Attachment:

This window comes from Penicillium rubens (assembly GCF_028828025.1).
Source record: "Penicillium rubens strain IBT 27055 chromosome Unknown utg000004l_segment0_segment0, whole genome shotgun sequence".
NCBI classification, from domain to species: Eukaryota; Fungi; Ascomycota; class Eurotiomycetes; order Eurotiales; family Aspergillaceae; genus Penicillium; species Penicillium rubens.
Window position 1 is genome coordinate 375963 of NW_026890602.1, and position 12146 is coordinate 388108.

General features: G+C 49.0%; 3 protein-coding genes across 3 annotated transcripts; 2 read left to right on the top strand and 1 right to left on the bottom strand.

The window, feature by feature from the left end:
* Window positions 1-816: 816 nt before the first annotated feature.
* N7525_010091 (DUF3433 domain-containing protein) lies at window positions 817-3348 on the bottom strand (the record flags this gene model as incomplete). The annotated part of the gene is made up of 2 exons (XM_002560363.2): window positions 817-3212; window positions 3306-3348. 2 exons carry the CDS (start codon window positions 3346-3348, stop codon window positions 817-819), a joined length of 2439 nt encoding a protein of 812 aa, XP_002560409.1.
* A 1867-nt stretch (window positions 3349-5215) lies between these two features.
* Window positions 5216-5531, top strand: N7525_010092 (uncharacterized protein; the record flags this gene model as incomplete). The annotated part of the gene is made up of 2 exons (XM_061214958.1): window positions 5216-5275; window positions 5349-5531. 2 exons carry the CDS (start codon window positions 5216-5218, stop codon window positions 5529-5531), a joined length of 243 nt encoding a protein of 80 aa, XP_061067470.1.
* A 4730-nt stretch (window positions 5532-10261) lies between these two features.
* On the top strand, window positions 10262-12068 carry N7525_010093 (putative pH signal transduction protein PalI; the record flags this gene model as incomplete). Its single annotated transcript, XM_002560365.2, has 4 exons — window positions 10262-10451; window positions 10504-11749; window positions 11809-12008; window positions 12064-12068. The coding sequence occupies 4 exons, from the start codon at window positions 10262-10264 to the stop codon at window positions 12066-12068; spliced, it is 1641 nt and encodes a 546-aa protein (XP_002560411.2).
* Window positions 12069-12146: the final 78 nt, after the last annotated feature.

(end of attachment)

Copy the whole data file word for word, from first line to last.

This window comes from Penicillium rubens (assembly GCF_028828025.1).
Source record: "Penicillium rubens strain IBT 27055 chromosome Unknown utg000004l_segment0_segment0, whole genome shotgun sequence".
NCBI classification, from domain to species: Eukaryota; Fungi; Ascomycota; class Eurotiomycetes; order Eurotiales; family Aspergillaceae; genus Penicillium; species Penicillium rubens.
Window position 1 is genome coordinate 375963 of NW_026890602.1, and position 12146 is coordinate 388108.

General features: G+C 49.0%; 3 protein-coding genes across 3 annotated transcripts; 2 read left to right on the top strand and 1 right to left on the bottom strand.

The window, feature by feature from the left end:
* Window positions 1-816: 816 nt before the first annotated feature.
* N7525_010091 (DUF3433 domain-containing protein) lies at window positions 817-3348 on the bottom strand (the record flags this gene model as incomplete). The annotated part of the gene is made up of 2 exons (XM_002560363.2): window positions 817-3212; window positions 3306-3348. 2 exons carry the CDS (start codon window positions 3346-3348, stop codon window positions 817-819), a joined length of 2439 nt encoding a protein of 812 aa, XP_002560409.1.
* A 1867-nt stretch (window positions 3349-5215) lies between these two features.
* Window positions 5216-5531, top strand: N7525_010092 (uncharacterized protein; the record flags this gene model as incomplete). The annotated part of the gene is made up of 2 exons (XM_061214958.1): window positions 5216-5275; window positions 5349-5531. 2 exons carry the CDS (start codon window positions 5216-5218, stop codon window positions 5529-5531), a joined length of 243 nt encoding a protein of 80 aa, XP_061067470.1.
* A 4730-nt stretch (window positions 5532-10261) lies between these two features.
* On the top strand, window positions 10262-12068 carry N7525_010093 (putative pH signal transduction protein PalI; the record flags this gene model as incomplete). Its single annotated transcript, XM_002560365.2, has 4 exons — window positions 10262-10451; window positions 10504-11749; window positions 11809-12008; window positions 12064-12068. The coding sequence occupies 4 exons, from the start codon at window positions 10262-10264 to the stop codon at window positions 12066-12068; spliced, it is 1641 nt and encodes a 546-aa protein (XP_002560411.2).
* Window positions 12069-12146: the final 78 nt, after the last annotated feature.